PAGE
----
Saturday, June 03, 2006

Microsoft vs. Adobe

Recently Adobe is making a lot of uproar about suing Microsoft for bundling PDF export and XPS document format in Office 2007 and Windows Vista. XPS (XML Paper Specification) is Microsoft's answer to Adobe PostScript format and as Microsoft is saying is going to be a better technology.

Microsoft plans to integrate XPS tightly into its upcoming operating system Windows Vista. Together with this they had plans to add a feature "Save as PDF" into their Office 2007 suite. This PDF integration into office was motivated by a similar feature in OpenOffice 2.0. Now Adobe did not make any hue and cry when this feature was integrated into OpenOffice because OpenOffice does not a have wide user base. Adobe is concerned that if the feature is available in Office 2007 then no one would buy its Acrobat PDF Maker plug-in. And I am sure that they must be feeling pretty pissed off by this Microsoft move.

After some negotiations between Adobe and Microsoft, Microsoft finally has agreed to remove "Save as PDF" from Office, but they are providing this feature as a separate plug-in free of cost. Now that's completely fair because PDF is an open specification and any damn company can make tools for manipulating PDF files and charge whatever it wants for the tool. Microsoft just happens to be giving the tool for free (probably because it wants to beat Adobe in terms of price).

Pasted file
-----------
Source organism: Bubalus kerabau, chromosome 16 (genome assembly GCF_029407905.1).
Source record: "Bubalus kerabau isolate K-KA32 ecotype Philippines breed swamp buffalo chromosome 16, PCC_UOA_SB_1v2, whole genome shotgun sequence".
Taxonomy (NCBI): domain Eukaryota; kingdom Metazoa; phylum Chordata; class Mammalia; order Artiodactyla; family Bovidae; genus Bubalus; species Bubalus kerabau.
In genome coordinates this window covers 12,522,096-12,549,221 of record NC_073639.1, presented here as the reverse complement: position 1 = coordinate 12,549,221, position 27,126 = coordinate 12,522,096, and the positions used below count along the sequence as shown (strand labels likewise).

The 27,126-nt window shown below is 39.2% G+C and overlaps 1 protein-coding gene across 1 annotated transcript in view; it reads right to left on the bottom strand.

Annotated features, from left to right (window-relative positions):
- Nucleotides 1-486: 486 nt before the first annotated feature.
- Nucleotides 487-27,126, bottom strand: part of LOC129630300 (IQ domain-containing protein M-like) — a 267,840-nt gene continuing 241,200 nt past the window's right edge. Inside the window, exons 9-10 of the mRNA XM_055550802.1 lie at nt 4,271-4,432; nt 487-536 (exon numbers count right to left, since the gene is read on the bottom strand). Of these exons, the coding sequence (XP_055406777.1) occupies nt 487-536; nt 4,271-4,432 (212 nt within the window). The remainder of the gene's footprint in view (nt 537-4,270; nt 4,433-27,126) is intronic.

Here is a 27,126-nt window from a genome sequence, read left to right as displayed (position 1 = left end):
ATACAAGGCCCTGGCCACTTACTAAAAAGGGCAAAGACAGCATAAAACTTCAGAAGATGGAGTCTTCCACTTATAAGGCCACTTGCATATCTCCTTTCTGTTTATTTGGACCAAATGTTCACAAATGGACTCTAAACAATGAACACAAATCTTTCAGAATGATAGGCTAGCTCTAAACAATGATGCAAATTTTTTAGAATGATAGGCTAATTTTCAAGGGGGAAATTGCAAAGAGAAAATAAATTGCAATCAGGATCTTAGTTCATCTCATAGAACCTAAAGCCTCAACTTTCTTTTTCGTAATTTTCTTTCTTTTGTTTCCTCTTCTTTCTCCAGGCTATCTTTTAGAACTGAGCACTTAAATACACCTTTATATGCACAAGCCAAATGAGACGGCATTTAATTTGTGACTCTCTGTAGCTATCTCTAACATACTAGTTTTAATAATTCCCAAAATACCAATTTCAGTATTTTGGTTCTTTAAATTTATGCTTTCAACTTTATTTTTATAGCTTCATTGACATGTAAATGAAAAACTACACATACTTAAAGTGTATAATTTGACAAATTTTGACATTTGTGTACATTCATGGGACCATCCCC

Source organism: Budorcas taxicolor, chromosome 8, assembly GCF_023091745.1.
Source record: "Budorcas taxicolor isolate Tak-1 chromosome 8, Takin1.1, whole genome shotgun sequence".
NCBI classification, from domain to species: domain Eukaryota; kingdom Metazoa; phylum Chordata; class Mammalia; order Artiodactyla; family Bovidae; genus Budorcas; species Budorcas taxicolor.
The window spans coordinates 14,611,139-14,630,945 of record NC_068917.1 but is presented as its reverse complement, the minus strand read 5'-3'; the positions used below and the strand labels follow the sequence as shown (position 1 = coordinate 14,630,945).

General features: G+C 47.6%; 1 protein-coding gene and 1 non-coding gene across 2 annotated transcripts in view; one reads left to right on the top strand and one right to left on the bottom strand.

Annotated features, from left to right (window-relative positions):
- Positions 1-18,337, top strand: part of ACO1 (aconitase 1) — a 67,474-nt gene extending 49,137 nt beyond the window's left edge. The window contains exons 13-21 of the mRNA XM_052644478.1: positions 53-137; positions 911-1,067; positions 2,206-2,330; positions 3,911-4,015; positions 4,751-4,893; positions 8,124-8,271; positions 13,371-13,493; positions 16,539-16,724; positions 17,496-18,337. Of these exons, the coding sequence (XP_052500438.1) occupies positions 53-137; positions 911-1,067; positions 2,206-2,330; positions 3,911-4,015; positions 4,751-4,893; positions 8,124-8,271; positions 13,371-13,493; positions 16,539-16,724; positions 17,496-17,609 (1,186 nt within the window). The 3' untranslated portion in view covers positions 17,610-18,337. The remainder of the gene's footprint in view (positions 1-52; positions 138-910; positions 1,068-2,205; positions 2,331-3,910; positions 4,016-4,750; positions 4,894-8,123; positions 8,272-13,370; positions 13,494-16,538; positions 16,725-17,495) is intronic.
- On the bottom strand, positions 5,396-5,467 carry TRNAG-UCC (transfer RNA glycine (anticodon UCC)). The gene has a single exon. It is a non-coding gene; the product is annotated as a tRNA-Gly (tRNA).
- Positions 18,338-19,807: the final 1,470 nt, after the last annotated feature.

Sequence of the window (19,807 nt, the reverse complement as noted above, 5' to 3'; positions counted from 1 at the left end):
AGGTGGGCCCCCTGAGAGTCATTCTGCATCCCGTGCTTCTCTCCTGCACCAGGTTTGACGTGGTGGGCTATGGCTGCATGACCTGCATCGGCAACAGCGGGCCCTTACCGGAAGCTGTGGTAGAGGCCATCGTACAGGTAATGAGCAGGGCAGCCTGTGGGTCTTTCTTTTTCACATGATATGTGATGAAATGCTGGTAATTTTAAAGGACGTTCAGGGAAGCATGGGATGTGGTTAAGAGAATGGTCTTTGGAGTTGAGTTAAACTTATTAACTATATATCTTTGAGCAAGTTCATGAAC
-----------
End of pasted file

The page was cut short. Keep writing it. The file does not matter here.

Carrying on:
Why doesn't Adobe beat Microsoft in terms of quality rather than suing them? In recent years their Acrobat suite of tools had deteriorated much in terms of quality (although they had improved user interface and font rendering) and it has become a sort of bloatware eating up your CPU and Memory like anything. There are much better tools, like Jaws PDF Creator, available at a much a cheaper price. But Adobe is not suing them and neither improving the quality of its tools. They just want to restrict the options available to the customer. In fact, the way Microsoft maintains monopoly on Operating Systems and Office suite, Adobe has always maintained monopoly on PDF and is still trying to do so.

But they went slightly far ahead. Instead of keeping the PDF as a closed proprietary file format like Microsoft did with its Office file formats, they made the specification open to all to attract developers from all around the world. Opening up the file format increased the user base substantially and subsequently Adobe's revenue shot up. But the desire for monopoly remained with them. The file format was designed to be too complex for editing tasks, so that only Adobe would be able to make editing tools and thereby they created the Acrobat bloatware and started adding features to it like anything.

They created an open standard for widespread adoption by users and at the same time wanted monopoly on the technology to create and edit PDF. Now they are realizing slowly that they cannot have it both ways. If they wanted monopoly then should not have made the PDF as an open standard.

Thanks to Microsoft, they are giving strong competition to Adobe and I hope that they will be able to make a product better than Adobe PDF Maker. And who knows, if XPS file format turns out to be better than PostScript, then the whole PS/PDF thing will vanish.


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